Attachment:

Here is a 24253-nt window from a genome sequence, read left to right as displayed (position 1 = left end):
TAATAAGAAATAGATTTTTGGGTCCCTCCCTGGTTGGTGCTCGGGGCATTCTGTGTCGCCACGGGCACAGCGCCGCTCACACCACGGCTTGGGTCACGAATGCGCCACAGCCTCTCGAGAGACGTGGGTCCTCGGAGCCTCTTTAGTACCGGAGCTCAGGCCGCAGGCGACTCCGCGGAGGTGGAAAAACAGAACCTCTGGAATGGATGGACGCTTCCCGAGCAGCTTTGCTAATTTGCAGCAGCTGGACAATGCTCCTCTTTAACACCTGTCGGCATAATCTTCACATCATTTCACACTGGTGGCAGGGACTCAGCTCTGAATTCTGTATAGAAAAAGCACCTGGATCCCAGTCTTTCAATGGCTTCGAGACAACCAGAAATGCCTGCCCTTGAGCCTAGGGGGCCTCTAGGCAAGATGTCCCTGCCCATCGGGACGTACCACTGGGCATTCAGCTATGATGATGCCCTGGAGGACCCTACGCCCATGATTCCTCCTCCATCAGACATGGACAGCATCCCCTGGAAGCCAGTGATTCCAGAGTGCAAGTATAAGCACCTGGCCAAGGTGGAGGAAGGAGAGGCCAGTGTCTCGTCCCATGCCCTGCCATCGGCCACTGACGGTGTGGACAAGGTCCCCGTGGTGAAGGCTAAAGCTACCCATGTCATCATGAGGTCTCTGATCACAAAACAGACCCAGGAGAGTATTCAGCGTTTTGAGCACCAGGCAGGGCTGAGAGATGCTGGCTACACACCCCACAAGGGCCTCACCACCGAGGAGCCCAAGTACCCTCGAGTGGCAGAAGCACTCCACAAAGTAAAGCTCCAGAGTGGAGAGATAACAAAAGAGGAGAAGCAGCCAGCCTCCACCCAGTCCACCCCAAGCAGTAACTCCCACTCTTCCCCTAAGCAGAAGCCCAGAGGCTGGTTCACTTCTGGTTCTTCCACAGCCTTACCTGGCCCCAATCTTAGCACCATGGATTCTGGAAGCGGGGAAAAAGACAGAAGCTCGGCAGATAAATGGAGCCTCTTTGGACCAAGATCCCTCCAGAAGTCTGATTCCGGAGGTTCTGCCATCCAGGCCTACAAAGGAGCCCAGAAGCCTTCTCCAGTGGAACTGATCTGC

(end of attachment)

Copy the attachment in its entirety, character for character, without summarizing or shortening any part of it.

Here is a 24253-nt window from a genome sequence, read left to right as displayed (position 1 = left end):
TAATAAGAAATAGATTTTTGGGTCCCTCCCTGGTTGGTGCTCGGGGCATTCTGTGTCGCCACGGGCACAGCGCCGCTCACACCACGGCTTGGGTCACGAATGCGCCACAGCCTCTCGAGAGACGTGGGTCCTCGGAGCCTCTTTAGTACCGGAGCTCAGGCCGCAGGCGACTCCGCGGAGGTGGAAAAACAGAACCTCTGGAATGGATGGACGCTTCCCGAGCAGCTTTGCTAATTTGCAGCAGCTGGACAATGCTCCTCTTTAACACCTGTCGGCATAATCTTCACATCATTTCACACTGGTGGCAGGGACTCAGCTCTGAATTCTGTATAGAAAAAGCACCTGGATCCCAGTCTTTCAATGGCTTCGAGACAACCAGAAATGCCTGCCCTTGAGCCTAGGGGGCCTCTAGGCAAGATGTCCCTGCCCATCGGGACGTACCACTGGGCATTCAGCTATGATGATGCCCTGGAGGACCCTACGCCCATGATTCCTCCTCCATCAGACATGGACAGCATCCCCTGGAAGCCAGTGATTCCAGAGTGCAAGTATAAGCACCTGGCCAAGGTGGAGGAAGGAGAGGCCAGTGTCTCGTCCCATGCCCTGCCATCGGCCACTGACGGTGTGGACAAGGTCCCCGTGGTGAAGGCTAAAGCTACCCATGTCATCATGAGGTCTCTGATCACAAAACAGACCCAGGAGAGTATTCAGCGTTTTGAGCACCAGGCAGGGCTGAGAGATGCTGGCTACACACCCCACAAGGGCCTCACCACCGAGGAGCCCAAGTACCCTCGAGTGGCAGAAGCACTCCACAAAGTAAAGCTCCAGAGTGGAGAGATAACAAAAGAGGAGAAGCAGCCAGCCTCCACCCAGTCCACCCCAAGCAGTAACTCCCACTCTTCCCCTAAGCAGAAGCCCAGAGGCTGGTTCACTTCTGGTTCTTCCACAGCCTTACCTGGCCCCAATCTTAGCACCATGGATTCTGGAAGCGGGGAAAAAGACAGAAGCTCGGCAGATAAATGGAGCCTCTTTGGACCAAGATCCCTCCAGAAGTCTGATTCCGGAGGTTCTGCCATCCAGGCCTACAAAGGAGCCCAGAAGCCTTCTCCAGTGGAACTGATCTGC